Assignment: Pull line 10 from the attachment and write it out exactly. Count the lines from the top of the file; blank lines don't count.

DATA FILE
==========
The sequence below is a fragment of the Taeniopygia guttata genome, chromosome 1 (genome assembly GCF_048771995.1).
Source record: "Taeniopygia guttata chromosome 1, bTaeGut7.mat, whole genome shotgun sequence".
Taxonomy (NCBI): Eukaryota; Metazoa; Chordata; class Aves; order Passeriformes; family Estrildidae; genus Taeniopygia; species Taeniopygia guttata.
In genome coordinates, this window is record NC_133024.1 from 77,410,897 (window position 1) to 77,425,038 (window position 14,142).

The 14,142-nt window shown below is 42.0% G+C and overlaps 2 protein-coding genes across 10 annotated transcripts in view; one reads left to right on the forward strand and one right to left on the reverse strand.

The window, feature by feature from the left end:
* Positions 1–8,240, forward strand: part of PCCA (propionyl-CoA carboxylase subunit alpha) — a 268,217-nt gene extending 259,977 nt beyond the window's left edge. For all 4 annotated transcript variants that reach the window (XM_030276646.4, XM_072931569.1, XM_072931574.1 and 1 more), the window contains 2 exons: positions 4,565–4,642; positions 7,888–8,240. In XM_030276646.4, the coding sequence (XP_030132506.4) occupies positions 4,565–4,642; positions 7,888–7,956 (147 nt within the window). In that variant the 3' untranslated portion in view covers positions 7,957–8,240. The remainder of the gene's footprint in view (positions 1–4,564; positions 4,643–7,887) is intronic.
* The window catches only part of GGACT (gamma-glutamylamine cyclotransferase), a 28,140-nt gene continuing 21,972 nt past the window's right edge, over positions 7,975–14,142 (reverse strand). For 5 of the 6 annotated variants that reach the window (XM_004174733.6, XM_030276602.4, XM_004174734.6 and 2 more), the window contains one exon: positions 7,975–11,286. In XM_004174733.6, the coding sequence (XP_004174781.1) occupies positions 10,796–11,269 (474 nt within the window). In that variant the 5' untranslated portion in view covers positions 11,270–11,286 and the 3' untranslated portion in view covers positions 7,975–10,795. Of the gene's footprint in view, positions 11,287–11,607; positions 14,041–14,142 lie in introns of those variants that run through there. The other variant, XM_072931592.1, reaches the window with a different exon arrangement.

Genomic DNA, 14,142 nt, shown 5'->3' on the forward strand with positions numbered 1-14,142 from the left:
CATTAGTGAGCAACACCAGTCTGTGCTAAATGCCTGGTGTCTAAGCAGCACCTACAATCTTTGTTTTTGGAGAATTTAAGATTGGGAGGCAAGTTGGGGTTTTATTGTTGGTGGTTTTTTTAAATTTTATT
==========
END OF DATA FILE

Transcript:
CATTAGTGAGCAACACCAGTCTGTGCTAAATGCCTGGTGTCTAAGCAGCACCTACAATCTTTGTTTTTGGAGAATTTAAGATTGGGAGGCAAGTTGGGGTTTTATTGTTGGTGGTTTTTTTAAATTTTATT